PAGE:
Four West Island municipalities face end to home postal delivery

By Kevin Woodhouse

West Island residents are well aware of the recent cuts affecting Canada Post with the recent closure of post offices in Pointe Claire Village and Ste. Anne de Bellevue. According reports last week, Canada Post plans to drop door to door delivery service for numerous West Island municipalities starting in 2015.

The report noted that door to door service will be replaced by community mailboxes for such cities and boroughs as Pointe Claire, Kirkland, Dollard des Ormeaux and Lachine. The Suburban contacted Canada Post for a statement but did not receive calls by press time.
Lac St. Louis MP Francis Scarpaleggia spoke in the House of Commons about Canada Post last January when cuts to services were announced. 

Scarpaleggia said that Canada Post’s services “are essential services. Because this is an essential service, it is structured like a crown corporation and not like a private company that is not accountable to the Government of Canada. 

“As a crown corporation—or quasi-governmental organization, if you would prefer — the Canada Post Corporation is required to consult before making a major policy change. It apparently conducted consultations before it decided to stop home mail delivery,” said Scarpaleggia at the time.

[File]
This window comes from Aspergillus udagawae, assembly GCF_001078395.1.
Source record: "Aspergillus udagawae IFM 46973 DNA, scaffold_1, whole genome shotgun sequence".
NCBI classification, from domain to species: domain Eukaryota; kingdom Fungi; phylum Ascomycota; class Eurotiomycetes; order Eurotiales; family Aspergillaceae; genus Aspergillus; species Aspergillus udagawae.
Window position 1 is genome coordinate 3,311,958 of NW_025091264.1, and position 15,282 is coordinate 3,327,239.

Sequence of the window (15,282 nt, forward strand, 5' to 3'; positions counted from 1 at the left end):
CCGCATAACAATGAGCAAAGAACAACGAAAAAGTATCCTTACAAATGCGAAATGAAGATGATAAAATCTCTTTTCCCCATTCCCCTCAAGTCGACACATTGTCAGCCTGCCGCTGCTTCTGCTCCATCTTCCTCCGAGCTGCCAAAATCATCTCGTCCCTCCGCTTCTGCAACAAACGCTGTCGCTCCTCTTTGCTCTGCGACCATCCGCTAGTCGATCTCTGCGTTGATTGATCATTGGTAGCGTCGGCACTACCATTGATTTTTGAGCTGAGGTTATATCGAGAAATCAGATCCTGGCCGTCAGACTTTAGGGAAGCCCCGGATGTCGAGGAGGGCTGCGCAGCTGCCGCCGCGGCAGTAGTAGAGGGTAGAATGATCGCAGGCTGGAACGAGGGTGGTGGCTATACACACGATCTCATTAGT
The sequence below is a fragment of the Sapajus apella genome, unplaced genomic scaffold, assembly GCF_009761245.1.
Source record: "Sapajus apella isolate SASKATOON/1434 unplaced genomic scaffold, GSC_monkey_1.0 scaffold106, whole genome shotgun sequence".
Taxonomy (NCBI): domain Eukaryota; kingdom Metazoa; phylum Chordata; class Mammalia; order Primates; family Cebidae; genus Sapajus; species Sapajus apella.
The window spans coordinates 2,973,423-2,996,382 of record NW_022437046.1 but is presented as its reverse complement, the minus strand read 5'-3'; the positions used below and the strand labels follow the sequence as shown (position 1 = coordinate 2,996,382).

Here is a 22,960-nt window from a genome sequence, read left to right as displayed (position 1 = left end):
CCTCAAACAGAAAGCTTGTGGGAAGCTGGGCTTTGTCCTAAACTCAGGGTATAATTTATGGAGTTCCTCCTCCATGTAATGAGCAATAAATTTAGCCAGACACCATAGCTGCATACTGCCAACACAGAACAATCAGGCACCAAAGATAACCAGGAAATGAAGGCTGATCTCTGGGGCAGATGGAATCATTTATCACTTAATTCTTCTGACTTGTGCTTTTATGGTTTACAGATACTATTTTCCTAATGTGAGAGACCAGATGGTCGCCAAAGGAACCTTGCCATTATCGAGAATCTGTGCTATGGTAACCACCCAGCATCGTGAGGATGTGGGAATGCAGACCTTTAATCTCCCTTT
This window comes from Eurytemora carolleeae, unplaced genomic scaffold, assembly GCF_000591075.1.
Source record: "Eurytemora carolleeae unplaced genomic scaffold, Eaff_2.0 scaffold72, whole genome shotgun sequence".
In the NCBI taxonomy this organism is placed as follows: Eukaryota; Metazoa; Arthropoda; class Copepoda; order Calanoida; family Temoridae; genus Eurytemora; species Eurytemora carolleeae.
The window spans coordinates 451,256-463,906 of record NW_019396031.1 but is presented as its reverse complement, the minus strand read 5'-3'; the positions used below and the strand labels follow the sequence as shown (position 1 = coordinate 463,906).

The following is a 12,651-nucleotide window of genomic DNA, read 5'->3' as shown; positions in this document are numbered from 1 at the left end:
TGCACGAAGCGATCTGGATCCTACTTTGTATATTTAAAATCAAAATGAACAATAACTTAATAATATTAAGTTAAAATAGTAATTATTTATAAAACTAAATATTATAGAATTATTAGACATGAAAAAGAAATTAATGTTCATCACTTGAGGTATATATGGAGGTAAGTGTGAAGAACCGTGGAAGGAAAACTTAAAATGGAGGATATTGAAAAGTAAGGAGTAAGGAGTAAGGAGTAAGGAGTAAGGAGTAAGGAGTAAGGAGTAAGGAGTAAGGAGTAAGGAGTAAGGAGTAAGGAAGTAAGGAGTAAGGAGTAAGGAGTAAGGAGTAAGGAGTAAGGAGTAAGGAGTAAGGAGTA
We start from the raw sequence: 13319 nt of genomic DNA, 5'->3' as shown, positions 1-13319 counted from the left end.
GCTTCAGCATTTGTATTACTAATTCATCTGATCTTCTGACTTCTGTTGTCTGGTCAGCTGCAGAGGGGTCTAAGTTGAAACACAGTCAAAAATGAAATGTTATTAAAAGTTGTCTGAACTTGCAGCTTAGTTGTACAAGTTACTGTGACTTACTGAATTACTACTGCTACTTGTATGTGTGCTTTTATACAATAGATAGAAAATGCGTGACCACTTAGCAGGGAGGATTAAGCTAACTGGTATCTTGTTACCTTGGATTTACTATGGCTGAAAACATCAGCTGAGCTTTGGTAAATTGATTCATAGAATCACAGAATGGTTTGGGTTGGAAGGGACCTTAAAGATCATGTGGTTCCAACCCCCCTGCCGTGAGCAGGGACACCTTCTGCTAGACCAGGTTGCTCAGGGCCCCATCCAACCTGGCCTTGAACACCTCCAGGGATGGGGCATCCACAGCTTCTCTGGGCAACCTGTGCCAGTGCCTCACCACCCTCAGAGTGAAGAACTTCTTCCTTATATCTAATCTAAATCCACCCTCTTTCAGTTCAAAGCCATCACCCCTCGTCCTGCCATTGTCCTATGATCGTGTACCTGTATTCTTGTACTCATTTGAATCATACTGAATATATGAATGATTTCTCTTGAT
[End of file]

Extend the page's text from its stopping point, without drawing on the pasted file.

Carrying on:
The Suburban spoke to Scarpaleggia who believes that “Canada Post has not made a case for the changes it wants to impose on Canadians.” 

The Lac St. Louis MP also noted that due to Quebec’s, and the West Island’s rapidly aging population, “switching from door to door service to community mailboxes will be a major inconvenience, especially in our harsh winters and my concern is some seniors will injure themselves by simply trying to get to the mail.

In the House of Commons, Scarpaleggia spoke about a couple within the riding where “both members had multiple sclerosis. The community mailbox was on a little island across from their house. They had serious problems getting their mail. First of all, the mailbox was too high. Second, the box itself was too deep, so they could not reach all the way to the back to get all of their mail. Canada Post was contacted, and a comedy of errors ensued. In the end, the lock was changed, and this person could no longer get mail at all.”

Scarpaleggia maintains that the crown corporation “hasn’t shown an ability to adapt to the new realities of the 21st century. Canada Post needs to look at more creative alternatives before wiping out home delivery.”

The Lac St. Louis MP suggested that in lieu of abandoning door to door service completely, scale back home delivery to twice or three times a week.
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